Less Can Be More

Grace Lee Boggs’ vision for Detroit trumps mundane reality. The 92-year-old community activist — who has been a voice for social justice and a proponent of civil and women's rights since the 1940s — believes the 1967 riot was the first realization that Detroit’s industrial might was on a downhill slide.

In a recent panel discussion on the future of the city, Boggs talked of the violence that erupted on 12th Street as the inevitable result of the city’s deindustrialization, and by the loss of jobs first felt by young black men in a city where for decades a living wage was available to nearly all who wanted it. Since that time Detroit has struggled to find a new reason for being. Former Mayor Coleman Young promoted General Motor’s Detroit-Hamtramck Assembly Plant — a project perhaps best known for the city's use of eminent domain to raze the Poletown neighborhood — to stem the tide.

Casinos have been proposed (and eventually built) to keep jobs in the city. Yet, despite these grand efforts the jobs and the tax base keep leaving. The latest blow to the city's fragile business infrastructure came when Comerica Bank announced earlier this month it was leaving the city after 150 years to relocate its headquarters in Dallas. Like many industrial cities, Detroit is shrinking. But none, perhaps, have received as much attention in its decline as the greatest production city the world has known.      

New paradigms

As part of the ambitious and relevant Shrinking Cities exhibit now up at the Museum of Contemporary Art Detroit (MOCAD) and Cranbrook Art Museum some 100 people attended the discussion organized by Mitch Cope, Co-Curator of Shrinking Cities and moderated by Kathryn Underwood from the Detroit City Planning Commission. It was held in the rough-hewn space of MOCAD's central gallery. The panel included the aforementioned Boggs, Anika Goss-Foster of Mayor Kwame Kilpatrick's Next Detroit project, Greg Parrish from Detroit’s Planning and Development Department and Dorian Moore from the Archive Design Studio architectural firm.

The irony was palpable throughout the evening. The line was drawn between a visionary’s call for a new paradigm free of big business and the reality of a city planner focused on building back a city, hoping for private development and promoting mixed-use nodes whenever possible.

Some audience members made the nut of the issue very clear. If we build it why should they come? How can Detroit rebuild a city without the necessary jobs? People come to a city not because of the buildings; they come because there is a viable and safe community, there is a rich vibrant culture and … jobs.

Facing this honestly, Greg Parrish admitted that traditional planning tools are not well equipped to deal with these questions. I commend his non-rhetorical candor. The reality is planners traditionally control growth by forming zoning ordinances and developing master plans. They do not plan for shrinkage and they do not create jobs.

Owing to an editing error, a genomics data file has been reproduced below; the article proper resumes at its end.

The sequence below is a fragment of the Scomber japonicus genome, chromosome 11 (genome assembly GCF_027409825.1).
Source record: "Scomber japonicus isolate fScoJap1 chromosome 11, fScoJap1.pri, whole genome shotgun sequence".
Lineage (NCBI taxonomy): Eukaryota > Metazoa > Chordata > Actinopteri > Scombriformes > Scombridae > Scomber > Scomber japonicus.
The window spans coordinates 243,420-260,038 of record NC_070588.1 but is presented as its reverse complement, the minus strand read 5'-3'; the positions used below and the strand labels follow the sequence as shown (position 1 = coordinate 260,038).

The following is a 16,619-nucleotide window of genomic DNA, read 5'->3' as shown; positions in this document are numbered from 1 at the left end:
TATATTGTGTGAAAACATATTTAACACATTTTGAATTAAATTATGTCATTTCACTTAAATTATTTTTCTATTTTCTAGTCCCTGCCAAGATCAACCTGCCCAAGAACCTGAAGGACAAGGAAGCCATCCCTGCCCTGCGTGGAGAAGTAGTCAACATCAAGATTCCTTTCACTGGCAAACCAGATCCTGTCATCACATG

Dorian Moore offered some examples from the Archive Design Studio portfolio. These nicely planned infill and urban space projects explore ways to knit back the urban fabric using medium density and mixed-use development. Think gentle New Urbanism. In the end, though, he too said that architects plan for growth. They design buildings and create beautiful urban space. They make the framework for community but they do not create the community and they do not create jobs.

Sustaining vision, building community

Where does that leave our Shrinking City? Between the vision and the reality there must be a place that provides a hopeful future. The problem has two parts. There is the underlying need for rich and fruitful employment and there must be effective planning to create viable and sustainable communities.

On the surface, Boggs’ vision of an earth-centered life tied to urban agriculture seems far-fetched. The reality is many of us are not farmers. The sentiment though is a good one. There is an absolute need to find an ecological way of life. There is an absolute need to create jobs that are sensitive to the earth’s limited resources.  This vision can be tied to the built world. The reality is high-density, mixed-income, mixed-use communities offer an efficient, resource-conscious way of building and living.

Detroit has a great opportunity before it. This exhibit and the connected discussions show that there is a need to move beyond conventional thinking.  There is a massive amount of vacant land in Detroit, which Parrish said awaits “suburbanization.”

But suburbanization is an unsustainable paradigm of the past. For a city like Detroit, with its great history and aspirations of future greatness, “suburbanization” would be a sad result. Instead of waiting for “suburbanization,” imagine a new city developed into sustainable dense urban village communities connected by a viable mass transit system that preserves open land. Envision a city of active neighborhoods and commercial districts surrounded by verdant parks. Some of the parks are used for agriculture, some for recreation, some for baseball, some with lakes for fishing, rowing and skating in the winter. That’s a vision that could be put into practice if we can combine the courage and energy of a Grace Lee Boggs with the expertise of the city's dedicated planning officials. That’s a vision that could become Detroit's hope-filled reality.

Francis X. Arvan is a graduate of Lawrence Technological University and Columbia's Graduate School of Architecture. In 1997, he established Royal Oak-based FX Architecture and is currently chair of the Royal Oak Main Street Design Committee.


The Rouge River in Rouge Park

Grace Lee Boggs

Campus Martius Park

The Kales Building from Washington Boulevard

All Photographs Copyright Dave Krieger
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